Standard disclaimer: I feel very uncomfortable when people ask me to be a role model for girls, boys, women, men, whoever. It makes me feel self-conscious, as though I'm being scrutinized for a certain intangible quality of role-model-ishness and could somehow come up failing, and that I have to be better than I actually am. So I always go into these things with a little apprehension.
The thing about dissecting a Humboldt squid is that you can't go just part of the way into a squid; you have to dive in with both hands and resign yourself to the smell. Humboldts are large animals, compared to the ones I'm used to working with, and are easy to dissect: All you do is make a cut open the mantle and all the internal organs are there to observe.
Problem with just diving into a squid is that once you do, you can't take any more pictures because your hands get all gunked up. This is the only photo I snapped of the morning's activities before things got very smelly. I really didn't want to smell it on me for the next three days so I wore a lab coat and a glove on my left hand, leaving my right hand "clean" so I could drink my tea and keep an eye on the time. Even so, my right hand still has a bit of squid stink after several hours of near-continual dunking in either seawater or hot freshwater. Maybe I'm just imagining that I still smell it.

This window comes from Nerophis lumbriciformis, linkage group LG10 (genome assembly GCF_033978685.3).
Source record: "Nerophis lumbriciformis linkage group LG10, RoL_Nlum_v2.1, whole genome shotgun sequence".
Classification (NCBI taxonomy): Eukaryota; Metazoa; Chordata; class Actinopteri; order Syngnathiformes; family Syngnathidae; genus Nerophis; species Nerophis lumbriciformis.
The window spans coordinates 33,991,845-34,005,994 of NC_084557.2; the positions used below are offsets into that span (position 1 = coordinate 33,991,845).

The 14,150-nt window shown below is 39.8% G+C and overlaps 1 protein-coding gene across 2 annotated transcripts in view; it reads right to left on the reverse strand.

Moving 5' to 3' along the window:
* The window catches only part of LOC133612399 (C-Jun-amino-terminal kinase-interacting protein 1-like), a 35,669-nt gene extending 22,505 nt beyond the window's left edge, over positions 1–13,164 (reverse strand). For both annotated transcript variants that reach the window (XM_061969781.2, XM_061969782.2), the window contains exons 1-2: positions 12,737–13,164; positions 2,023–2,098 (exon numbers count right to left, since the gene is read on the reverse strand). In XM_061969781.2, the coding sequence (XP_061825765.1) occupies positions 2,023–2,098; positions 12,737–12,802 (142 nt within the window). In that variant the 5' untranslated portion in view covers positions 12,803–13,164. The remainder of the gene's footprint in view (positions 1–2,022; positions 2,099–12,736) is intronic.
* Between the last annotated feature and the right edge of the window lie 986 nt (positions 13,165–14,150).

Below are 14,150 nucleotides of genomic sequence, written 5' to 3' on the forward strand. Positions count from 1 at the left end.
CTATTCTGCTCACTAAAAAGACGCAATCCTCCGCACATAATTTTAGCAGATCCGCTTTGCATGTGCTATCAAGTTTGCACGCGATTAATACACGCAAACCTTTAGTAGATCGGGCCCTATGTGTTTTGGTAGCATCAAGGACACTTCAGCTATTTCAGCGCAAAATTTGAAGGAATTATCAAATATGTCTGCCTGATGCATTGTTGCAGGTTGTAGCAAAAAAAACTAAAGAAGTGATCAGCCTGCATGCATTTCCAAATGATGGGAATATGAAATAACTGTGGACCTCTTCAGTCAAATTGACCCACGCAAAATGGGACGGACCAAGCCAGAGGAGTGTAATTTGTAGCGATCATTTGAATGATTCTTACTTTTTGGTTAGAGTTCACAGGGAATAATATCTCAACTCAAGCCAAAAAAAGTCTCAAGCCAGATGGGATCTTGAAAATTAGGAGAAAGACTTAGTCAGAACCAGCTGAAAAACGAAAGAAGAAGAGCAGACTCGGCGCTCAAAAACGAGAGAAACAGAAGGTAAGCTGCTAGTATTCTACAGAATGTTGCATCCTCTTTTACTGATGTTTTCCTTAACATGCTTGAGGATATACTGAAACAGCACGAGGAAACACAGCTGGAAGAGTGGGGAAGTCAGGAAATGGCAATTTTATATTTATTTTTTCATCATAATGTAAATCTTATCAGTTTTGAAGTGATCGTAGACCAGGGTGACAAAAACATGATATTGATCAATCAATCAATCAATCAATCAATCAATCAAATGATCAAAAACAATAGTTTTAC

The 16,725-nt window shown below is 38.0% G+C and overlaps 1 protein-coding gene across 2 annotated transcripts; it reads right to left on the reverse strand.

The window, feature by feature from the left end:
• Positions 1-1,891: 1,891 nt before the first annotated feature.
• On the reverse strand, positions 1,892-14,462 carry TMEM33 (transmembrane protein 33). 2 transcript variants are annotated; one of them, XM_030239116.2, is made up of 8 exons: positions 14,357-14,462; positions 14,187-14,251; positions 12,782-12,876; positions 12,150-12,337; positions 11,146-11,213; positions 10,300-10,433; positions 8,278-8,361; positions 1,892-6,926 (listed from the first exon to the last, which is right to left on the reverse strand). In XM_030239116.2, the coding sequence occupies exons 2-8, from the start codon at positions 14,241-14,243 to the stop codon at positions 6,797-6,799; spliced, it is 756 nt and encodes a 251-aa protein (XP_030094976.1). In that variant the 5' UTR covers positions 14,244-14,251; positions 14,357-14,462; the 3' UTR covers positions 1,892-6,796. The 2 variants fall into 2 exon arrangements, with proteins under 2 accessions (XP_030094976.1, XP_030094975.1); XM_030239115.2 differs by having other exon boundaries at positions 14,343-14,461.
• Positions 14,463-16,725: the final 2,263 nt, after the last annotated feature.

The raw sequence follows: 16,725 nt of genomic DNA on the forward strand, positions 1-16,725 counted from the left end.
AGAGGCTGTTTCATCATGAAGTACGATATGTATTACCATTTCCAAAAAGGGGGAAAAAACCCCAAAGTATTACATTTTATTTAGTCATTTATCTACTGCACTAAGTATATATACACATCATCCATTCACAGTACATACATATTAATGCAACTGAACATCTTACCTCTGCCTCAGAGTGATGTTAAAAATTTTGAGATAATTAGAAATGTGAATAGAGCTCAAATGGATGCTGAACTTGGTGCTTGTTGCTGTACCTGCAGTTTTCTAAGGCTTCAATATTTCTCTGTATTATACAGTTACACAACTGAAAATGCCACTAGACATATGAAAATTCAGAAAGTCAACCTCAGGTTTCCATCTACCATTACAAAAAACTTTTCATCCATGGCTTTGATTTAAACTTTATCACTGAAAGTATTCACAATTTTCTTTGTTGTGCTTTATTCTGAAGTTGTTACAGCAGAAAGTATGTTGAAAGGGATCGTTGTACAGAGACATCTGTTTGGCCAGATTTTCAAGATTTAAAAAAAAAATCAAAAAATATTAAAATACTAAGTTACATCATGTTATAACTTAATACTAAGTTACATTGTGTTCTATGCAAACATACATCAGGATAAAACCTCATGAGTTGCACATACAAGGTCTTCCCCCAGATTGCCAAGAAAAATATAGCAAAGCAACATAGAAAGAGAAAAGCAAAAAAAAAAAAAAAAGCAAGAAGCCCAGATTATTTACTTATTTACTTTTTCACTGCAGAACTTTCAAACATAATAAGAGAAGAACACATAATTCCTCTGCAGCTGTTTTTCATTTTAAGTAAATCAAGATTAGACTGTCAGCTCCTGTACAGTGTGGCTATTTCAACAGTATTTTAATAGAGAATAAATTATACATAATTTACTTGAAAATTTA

Experiences like today remind me that I'm not very good with young kids. I am simply not accustomed to dealing with their short attention spans and don't know how to distill an explanation into 25 words or fewer, which is what seems necessary for the youngest Girls Scouts at camp today.
That said, there was one girl I found very intriguing. I don't know her real name but her camp name was Rockcod. She was maybe 9 or 10 years old. She didn't want to touch any part of the squids even though her friends were getting in there and touching the gills, eyeballs, tentacles, and innards. Rockcod told me that her dad does a lot of fishing and she goes with him. They've never caught squids but catch lingcods and various rockfishes, which they take home and eat. Her uncle once caught a yellowfin tuna that was "as big as the table," probably about four feet long.
Despite adamantly not wanting to touch the squids, Rockcod was clearly fascinated by them. She left our station to participate in other activities but kept coming back and asking questions. She wanted to know what all the parts were and really wanted to be around when we opened up the next squid. She asked all the right questions:
How do you know if it's a boy or a girl?
Where is the ink? Can you write with it?
How come two of its arms are so much longer than the others?
Where is the mouth?
A squid has three hearts? No way!
Can you eat it?
What do they eat?
Several of the other girls (and most of their adult chaperones) were a bit squeamish and/or offended by the smell. I heard "Ew, that stinks!" more than a few times. Well, they do stink, there's no getting around it. Still, I'd rather smell an honestly dead squid than one that has been preserved in formaldehyde. And you do get used to the smell after a while. Except that I still catch a whiff of it emanating from somewhere on my body every once in a while. Hopefully it goes away with my next shower.